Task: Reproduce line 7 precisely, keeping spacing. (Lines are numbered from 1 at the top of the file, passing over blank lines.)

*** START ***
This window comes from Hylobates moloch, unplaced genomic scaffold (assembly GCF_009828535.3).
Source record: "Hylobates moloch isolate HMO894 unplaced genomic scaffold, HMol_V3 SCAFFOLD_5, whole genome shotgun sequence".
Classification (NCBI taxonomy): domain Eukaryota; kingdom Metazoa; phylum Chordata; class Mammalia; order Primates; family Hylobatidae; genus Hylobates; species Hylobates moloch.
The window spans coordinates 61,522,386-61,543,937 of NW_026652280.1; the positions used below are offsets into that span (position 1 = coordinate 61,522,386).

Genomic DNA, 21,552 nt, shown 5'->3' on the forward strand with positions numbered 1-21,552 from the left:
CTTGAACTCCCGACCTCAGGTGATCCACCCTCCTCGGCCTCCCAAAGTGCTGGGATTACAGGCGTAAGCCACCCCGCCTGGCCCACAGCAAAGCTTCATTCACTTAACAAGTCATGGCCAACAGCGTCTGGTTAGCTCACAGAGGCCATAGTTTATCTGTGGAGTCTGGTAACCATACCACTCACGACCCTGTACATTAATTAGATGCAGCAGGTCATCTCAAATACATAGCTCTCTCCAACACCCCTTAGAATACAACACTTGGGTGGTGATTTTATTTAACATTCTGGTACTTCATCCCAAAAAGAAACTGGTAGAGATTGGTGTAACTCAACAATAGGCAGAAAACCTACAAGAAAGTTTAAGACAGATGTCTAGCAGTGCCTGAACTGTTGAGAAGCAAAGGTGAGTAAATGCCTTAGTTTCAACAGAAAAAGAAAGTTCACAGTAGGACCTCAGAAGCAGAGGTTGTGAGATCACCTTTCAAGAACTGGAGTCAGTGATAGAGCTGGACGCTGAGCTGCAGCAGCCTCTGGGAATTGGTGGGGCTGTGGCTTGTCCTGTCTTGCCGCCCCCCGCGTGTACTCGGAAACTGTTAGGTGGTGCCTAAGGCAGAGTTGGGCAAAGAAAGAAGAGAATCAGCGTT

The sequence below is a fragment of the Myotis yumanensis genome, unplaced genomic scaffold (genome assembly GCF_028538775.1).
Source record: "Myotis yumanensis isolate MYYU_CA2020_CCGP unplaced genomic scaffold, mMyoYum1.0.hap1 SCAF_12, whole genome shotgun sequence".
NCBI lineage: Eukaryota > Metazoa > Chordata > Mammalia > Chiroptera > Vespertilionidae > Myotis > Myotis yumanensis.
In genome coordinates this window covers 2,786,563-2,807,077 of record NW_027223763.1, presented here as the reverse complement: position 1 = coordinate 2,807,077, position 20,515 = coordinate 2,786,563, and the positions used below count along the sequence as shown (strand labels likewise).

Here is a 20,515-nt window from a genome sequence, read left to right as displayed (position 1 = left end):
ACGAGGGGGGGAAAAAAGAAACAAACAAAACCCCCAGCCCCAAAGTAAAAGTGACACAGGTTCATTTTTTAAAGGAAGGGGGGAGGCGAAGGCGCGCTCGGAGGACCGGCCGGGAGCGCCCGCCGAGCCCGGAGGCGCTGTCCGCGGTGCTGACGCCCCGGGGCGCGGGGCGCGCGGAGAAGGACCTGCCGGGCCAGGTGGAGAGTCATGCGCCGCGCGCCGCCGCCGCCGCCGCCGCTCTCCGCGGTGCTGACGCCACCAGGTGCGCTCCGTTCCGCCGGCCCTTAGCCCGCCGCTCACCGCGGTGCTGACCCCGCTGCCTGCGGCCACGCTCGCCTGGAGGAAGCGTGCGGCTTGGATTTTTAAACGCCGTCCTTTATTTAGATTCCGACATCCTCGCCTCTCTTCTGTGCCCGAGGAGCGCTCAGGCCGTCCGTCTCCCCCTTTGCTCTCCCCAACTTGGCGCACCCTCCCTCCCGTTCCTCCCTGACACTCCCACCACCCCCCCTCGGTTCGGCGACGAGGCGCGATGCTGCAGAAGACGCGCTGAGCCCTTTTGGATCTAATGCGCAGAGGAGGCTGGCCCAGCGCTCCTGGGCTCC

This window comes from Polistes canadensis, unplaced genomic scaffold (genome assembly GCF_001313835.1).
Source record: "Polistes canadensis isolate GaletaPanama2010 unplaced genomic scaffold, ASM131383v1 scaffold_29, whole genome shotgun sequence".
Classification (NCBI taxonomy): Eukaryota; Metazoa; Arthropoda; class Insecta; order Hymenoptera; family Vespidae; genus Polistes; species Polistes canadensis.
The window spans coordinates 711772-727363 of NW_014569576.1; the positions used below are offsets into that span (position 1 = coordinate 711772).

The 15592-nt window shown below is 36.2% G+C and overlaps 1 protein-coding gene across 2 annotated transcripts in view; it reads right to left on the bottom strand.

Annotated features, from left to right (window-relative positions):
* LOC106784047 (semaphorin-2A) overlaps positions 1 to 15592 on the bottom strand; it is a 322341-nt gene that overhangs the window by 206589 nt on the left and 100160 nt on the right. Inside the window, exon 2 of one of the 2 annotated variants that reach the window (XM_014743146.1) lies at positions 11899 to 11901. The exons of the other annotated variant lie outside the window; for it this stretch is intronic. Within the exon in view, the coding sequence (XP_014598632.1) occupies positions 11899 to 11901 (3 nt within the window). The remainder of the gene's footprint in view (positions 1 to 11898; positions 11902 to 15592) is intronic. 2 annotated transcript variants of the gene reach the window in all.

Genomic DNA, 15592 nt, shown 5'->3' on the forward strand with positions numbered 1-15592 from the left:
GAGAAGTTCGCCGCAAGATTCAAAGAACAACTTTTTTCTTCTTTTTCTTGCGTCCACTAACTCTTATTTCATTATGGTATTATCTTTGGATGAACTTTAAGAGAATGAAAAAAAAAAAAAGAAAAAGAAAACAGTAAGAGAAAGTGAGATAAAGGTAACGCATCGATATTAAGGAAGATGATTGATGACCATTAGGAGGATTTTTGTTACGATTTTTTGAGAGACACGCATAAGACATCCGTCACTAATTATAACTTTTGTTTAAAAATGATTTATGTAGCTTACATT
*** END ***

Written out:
The sequence below is a fragment of the Myotis yumanensis genome, unplaced genomic scaffold (genome assembly GCF_028538775.1).